Still something to get up for, even at home

Teachers and students have had to learn how to work from home during the coronavirus outbreak. (Photo by Thought Catalog on Unsplash/Jewish News)
Teachers and students have had to learn how to work from home during the coronavirus outbreak. (Photo by Thought Catalog on Unsplash/Jewish News)

I don’t know about you, but I take my smiles where I can get them these days, and I think you might agree that laughter is a bit thin on the ground at the moment.

So hooray, then, for the always reliable French who gave me the best (well, go on then, the only) laugh I’ve had in this past depressing week.

Turns out that Les Chic — particularly in Paris, but also elsewhere in the big cities in France — are torn on the whole working from home thing.

There are two camps: those who are sworn never to face even the monitor without full slap and every item of designer gear that beckons from the wardrobe; the other camp is pretty much the rest of us, the trackie bottoms, the pyjama wearers, those wedded to the elasticated waist.

I worked for many years in an office and am used to the whole concept of dressing professionally – indeed, my first editor told all us junior reporters that we had to dress as though we were going to meet a rabbi that very day. This exhortation scared the life out of me, but I tried my best. (True story – it over-encouraged someone from Neturei Karta to propose, proving that you can’t judge a book by its cover, or in my case, a stroppy Jewish girl by her pinafore dress).

Still, I must admit that even before this self-isolation took hold, I had been working from home for quite a time, and once startled my regular postman into exclaiming: “You’re dressed!” because I was actually poised to Go Out.

Now that nobody at all is Going Out, the hot debate among the French seems slightly ludicrous.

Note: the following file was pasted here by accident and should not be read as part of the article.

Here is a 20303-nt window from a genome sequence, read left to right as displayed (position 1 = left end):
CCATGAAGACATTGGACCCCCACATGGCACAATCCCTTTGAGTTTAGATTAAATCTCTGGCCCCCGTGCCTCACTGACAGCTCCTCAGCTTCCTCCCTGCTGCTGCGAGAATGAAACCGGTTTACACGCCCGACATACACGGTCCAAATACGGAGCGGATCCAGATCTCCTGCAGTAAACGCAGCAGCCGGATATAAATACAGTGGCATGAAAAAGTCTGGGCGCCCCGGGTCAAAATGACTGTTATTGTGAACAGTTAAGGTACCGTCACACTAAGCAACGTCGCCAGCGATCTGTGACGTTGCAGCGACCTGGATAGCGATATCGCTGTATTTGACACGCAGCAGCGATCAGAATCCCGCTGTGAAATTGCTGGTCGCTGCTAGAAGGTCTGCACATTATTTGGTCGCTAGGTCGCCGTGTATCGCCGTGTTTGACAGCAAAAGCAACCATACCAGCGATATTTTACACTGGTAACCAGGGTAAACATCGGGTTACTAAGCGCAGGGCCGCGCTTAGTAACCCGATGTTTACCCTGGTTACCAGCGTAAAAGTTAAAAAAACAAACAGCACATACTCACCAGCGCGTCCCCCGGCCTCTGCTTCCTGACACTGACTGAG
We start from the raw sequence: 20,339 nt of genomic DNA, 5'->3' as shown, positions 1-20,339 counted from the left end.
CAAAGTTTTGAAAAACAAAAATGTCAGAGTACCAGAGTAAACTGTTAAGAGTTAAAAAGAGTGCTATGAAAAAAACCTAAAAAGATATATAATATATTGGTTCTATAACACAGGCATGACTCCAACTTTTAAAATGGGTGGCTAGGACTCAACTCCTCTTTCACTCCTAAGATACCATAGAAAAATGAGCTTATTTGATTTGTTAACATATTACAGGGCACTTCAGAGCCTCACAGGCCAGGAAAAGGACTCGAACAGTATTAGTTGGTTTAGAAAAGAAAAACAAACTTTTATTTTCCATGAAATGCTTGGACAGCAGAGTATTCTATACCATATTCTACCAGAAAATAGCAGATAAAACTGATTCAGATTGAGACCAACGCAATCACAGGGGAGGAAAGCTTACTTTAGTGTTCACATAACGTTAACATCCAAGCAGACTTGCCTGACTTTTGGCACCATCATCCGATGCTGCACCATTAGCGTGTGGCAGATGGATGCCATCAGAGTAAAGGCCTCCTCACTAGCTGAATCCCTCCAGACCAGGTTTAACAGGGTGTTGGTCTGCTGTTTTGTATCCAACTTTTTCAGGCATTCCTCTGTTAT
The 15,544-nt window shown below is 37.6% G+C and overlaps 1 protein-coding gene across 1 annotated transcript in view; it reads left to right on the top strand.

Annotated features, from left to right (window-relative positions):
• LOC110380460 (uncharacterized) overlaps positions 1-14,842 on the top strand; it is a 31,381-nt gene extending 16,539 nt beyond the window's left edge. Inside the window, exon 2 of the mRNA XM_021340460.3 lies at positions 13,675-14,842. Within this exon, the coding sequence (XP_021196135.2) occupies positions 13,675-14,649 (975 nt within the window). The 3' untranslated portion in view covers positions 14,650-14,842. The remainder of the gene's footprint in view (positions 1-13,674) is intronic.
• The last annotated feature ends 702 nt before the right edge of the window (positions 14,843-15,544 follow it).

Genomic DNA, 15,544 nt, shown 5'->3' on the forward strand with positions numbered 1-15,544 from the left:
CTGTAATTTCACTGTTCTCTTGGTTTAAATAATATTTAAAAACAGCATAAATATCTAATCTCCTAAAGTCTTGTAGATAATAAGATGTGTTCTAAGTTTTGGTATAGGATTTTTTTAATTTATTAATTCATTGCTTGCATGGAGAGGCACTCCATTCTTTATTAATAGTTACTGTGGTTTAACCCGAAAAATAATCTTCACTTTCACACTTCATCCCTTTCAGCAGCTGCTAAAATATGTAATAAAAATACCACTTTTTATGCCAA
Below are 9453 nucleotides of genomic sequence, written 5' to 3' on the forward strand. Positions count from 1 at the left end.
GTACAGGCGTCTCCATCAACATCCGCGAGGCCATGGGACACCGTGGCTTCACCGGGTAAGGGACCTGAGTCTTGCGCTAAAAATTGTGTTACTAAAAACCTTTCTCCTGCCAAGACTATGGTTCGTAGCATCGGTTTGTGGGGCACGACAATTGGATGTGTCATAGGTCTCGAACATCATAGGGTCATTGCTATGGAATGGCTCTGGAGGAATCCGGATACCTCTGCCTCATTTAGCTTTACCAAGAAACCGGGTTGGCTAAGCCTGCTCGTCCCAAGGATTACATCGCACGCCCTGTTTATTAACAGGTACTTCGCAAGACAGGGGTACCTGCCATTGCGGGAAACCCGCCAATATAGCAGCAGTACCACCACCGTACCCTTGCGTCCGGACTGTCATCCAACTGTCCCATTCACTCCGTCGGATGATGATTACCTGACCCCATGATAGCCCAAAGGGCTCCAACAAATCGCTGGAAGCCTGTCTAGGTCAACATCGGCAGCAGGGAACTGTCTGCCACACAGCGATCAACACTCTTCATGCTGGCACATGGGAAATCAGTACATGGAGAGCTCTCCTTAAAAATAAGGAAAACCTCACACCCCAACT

According to The Times, it was a male reporter who sparked off the argument, by writing in Elle magazine that he had “dressed with a total absence of style… do we not have the right to stay in that most comfortable of garments, the tracksuit bottom? We do”.

But over at an online women’s magazine, Ohmymag, there was a strict frown. Jeans and a satin blouse were just about acceptable for its readers, it declared, adding that
if trackie bottoms were even considered, they should either be leather or suede.

I must say I think it’s doubtful that France will be claiming the title of Top Slob Nation any time soon – that title, proudly, but sad to admit, belongs to us Brits.

But I have to admit that I feel better if I partially dress as if I were going out to work – I have a better mindset and perhaps a more professional attitude. (For the avoidance of doubt I do mean fully clothed, just no make-up. The postman is used to these sights.)

With all that in mind, I hope that you, like me, had the warmest of smiles for the pioneering Arden family of Borehamwood this week, as son Naftali took to the webcam with aplomb to recite his hard-learned Haftorah, after it became clear that his  long-planned synagogue barmitzvah was yet another victim of coronavirus.

Naftali, addressing his unseen audience before his Haftorah, made sure everyone knew what was what.

“I can’t see you, but I hope you are all wearing the smartest party clothes,” he said. “No fluffy slippers and absolutely no Arsenal dressing gowns.”

There you go. Get your act together. You may not be Going Out, but you will one day. Ditch the Uggs and stay safe.

About the Author
Jenni Frazer is a freelance journalist.
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